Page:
VATICAN CITY, SEPT. 8, 2004 (Zenit.org).- John Paul II pleaded on behalf of all children who suffer the violence of adults, and he prayed for the victims of the terrorist school seizure in Beslan, Russia.
The suffering of the little ones “cannot, must not leave anyone indifferent,” the Pope said, in a sad and tired voice, to the 8,000 people gathered today for the general audience in Paul VI Hall.
Unusually, the audience became a ceremony of prayer which had as its framework the celebration of the Nativity of Mary, the day’s liturgical feast.
The Holy Father began with a meditation in which he contemplated Mary as a child, and asked: “How can one not think of the many defenseless little ones of Beslan, in Ossetia, victims of a barbarous kidnapping and tragic massacre?”
“They were inside a school, the place where one learns the values that give meaning to history, culture and peoples’ civilization: reciprocal respect, solidarity, justice and peace,” he said.
“Behind those walls, instead, they experienced outrage, hatred and death, evil consequences of a cruel fanaticism and an insane contempt for the human person,” the Pope added.
John Paul II then referred to “all innocent children who, in every part of the world, are victims of the violence of adults.”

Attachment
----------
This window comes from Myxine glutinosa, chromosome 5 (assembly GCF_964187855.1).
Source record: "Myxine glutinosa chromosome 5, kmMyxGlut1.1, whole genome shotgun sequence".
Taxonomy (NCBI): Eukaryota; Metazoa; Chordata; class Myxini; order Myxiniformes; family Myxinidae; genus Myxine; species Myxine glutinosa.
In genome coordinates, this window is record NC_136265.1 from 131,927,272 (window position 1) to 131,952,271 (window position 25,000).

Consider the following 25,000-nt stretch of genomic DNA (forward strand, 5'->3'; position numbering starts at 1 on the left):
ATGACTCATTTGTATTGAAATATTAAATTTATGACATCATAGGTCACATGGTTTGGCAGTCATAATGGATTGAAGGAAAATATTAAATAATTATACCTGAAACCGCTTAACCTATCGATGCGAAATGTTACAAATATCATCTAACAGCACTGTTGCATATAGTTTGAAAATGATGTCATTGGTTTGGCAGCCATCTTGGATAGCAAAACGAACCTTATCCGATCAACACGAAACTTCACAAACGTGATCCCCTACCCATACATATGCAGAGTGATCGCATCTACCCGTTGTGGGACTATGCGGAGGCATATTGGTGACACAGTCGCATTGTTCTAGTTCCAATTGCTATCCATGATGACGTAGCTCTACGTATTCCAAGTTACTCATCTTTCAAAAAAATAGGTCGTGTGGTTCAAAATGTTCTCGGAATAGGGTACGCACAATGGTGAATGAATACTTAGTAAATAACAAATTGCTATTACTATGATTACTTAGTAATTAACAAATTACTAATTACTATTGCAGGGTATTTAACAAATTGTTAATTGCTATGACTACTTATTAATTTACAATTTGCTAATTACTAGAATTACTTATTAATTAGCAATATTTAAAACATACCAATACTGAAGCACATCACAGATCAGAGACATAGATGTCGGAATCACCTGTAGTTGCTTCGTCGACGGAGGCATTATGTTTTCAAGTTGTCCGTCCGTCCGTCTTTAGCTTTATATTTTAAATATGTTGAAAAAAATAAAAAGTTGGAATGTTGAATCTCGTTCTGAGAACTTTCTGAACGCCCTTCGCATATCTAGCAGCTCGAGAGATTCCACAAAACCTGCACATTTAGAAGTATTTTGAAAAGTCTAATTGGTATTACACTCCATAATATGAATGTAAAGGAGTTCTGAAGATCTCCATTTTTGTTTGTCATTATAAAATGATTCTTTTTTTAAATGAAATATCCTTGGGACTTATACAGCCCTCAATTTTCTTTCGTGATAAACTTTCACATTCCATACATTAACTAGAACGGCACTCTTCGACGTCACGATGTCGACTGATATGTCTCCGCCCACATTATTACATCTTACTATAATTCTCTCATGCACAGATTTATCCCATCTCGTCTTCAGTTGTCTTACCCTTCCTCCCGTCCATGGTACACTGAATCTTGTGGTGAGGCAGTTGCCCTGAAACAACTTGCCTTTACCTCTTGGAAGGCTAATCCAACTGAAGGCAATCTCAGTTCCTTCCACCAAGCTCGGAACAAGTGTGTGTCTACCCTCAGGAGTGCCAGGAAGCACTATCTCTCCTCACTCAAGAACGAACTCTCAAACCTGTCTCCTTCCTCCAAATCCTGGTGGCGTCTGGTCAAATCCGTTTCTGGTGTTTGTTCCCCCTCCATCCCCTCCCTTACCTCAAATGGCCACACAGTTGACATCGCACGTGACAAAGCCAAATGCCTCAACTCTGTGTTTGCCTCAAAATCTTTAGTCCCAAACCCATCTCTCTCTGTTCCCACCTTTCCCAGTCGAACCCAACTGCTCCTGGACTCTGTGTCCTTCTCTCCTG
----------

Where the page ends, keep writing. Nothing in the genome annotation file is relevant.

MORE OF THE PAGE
“Children constrained to take up arms and educated to hate and kill; children induced to beg on the streets, exploited for easy earnings,” he lamented.
“Children mistreated and humiliated by the arrogance and abuse of grown-ups; children abandoned to themselves, deprived of the warmth of a family and of prospects for the future,” the Pope continued.
“Children who die of hunger, children killed in so many conflicts in various regions of the world,” he said.
The Pontiff’s traditional weekly meeting with pilgrims ended with a “prayer for justice, peace and solidarity in the world.”
A papal aide began by praying for the dead in the school of Beslan, both for the children, as well as their parents and teachers, so “that in his mercy God will open wide to them the doors of his house, let us pray to the Lord.”
Prayers were then raised for the wounded, and the families of the victims of the attack, so that with the help of God and the solidarity of the world “they will be able to forgive all those who have done evil to them.”
There were prayers also for “all the children who, in so many parts of the world, suffer and die because of the violence and abuse of adults: that the Lord will make them feel the comfort of his love and bend the hardness of heart of those who are the cause of their sufferings.”
After praying for all the kidnapped in Iraq, especially two Italian women seized Tuesday, the faithful implored for “justice and peace in the world.”
May the Lord “enlighten the minds of all those who are under the deadly spell of violence and open the hearts of all to dialogue and reconciliation, to build a future of hope and peace,” the Prayer of the Faithful stated.
John Paul II ended with a prayer in ordinary language, imploring God that men will understand “that every child is a richness of humanity, and that violence against others is a blind alley with no exit or future.”